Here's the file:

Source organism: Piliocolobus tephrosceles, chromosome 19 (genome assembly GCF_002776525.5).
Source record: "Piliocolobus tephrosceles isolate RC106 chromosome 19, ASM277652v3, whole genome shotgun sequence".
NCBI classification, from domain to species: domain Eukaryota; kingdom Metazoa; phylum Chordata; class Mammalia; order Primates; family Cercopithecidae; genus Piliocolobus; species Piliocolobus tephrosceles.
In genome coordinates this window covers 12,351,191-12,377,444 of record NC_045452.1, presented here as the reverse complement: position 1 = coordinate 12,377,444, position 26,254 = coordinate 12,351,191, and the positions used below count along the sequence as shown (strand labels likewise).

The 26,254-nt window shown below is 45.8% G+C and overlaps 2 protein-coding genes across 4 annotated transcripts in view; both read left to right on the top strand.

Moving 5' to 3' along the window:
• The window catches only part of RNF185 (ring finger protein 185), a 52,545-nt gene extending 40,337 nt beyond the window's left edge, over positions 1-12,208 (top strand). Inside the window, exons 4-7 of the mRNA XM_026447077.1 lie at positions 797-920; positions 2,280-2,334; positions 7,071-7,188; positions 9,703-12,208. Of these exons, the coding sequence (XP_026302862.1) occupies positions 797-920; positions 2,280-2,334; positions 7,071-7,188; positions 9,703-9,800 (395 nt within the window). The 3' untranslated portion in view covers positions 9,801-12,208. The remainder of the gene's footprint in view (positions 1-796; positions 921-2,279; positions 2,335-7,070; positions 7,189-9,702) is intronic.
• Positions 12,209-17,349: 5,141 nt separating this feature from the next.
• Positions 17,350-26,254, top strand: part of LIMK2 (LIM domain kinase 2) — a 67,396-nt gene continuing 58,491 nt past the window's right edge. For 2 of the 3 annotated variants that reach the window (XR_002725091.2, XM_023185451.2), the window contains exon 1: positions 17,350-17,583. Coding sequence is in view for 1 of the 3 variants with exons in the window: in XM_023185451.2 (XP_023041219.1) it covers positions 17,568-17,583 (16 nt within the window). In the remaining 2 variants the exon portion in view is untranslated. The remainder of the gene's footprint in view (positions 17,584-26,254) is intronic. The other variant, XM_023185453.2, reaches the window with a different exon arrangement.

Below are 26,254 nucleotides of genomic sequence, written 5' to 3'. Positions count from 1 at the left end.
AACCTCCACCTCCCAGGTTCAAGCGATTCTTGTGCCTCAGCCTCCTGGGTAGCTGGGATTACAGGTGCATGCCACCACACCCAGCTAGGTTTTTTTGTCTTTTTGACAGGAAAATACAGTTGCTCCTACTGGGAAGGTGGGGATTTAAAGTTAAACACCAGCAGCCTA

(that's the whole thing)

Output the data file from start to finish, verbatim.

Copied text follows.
Source organism: Piliocolobus tephrosceles, chromosome 19 (genome assembly GCF_002776525.5).
Source record: "Piliocolobus tephrosceles isolate RC106 chromosome 19, ASM277652v3, whole genome shotgun sequence".
NCBI classification, from domain to species: domain Eukaryota; kingdom Metazoa; phylum Chordata; class Mammalia; order Primates; family Cercopithecidae; genus Piliocolobus; species Piliocolobus tephrosceles.
In genome coordinates this window covers 12,351,191-12,377,444 of record NC_045452.1, presented here as the reverse complement: position 1 = coordinate 12,377,444, position 26,254 = coordinate 12,351,191, and the positions used below count along the sequence as shown (strand labels likewise).

The 26,254-nt window shown below is 45.8% G+C and overlaps 2 protein-coding genes across 4 annotated transcripts in view; both read left to right on the top strand.

Moving 5' to 3' along the window:
• The window catches only part of RNF185 (ring finger protein 185), a 52,545-nt gene extending 40,337 nt beyond the window's left edge, over positions 1-12,208 (top strand). Inside the window, exons 4-7 of the mRNA XM_026447077.1 lie at positions 797-920; positions 2,280-2,334; positions 7,071-7,188; positions 9,703-12,208. Of these exons, the coding sequence (XP_026302862.1) occupies positions 797-920; positions 2,280-2,334; positions 7,071-7,188; positions 9,703-9,800 (395 nt within the window). The 3' untranslated portion in view covers positions 9,801-12,208. The remainder of the gene's footprint in view (positions 1-796; positions 921-2,279; positions 2,335-7,070; positions 7,189-9,702) is intronic.
• Positions 12,209-17,349: 5,141 nt separating this feature from the next.
• Positions 17,350-26,254, top strand: part of LIMK2 (LIM domain kinase 2) — a 67,396-nt gene continuing 58,491 nt past the window's right edge. For 2 of the 3 annotated variants that reach the window (XR_002725091.2, XM_023185451.2), the window contains exon 1: positions 17,350-17,583. Coding sequence is in view for 1 of the 3 variants with exons in the window: in XM_023185451.2 (XP_023041219.1) it covers positions 17,568-17,583 (16 nt within the window). In the remaining 2 variants the exon portion in view is untranslated. The remainder of the gene's footprint in view (positions 17,584-26,254) is intronic. The other variant, XM_023185453.2, reaches the window with a different exon arrangement.

Below are 26,254 nucleotides of genomic sequence, written 5' to 3'. Positions count from 1 at the left end.
AACCTCCACCTCCCAGGTTCAAGCGATTCTTGTGCCTCAGCCTCCTGGGTAGCTGGGATTACAGGTGCATGCCACCACACCCAGCTAGGTTTTTTTGTCTTTTTGACAGGAAAATACAGTTGCTCCTACTGGGAAGGTGGGGATTTAAAGTTAAACACCAGCAGCCTA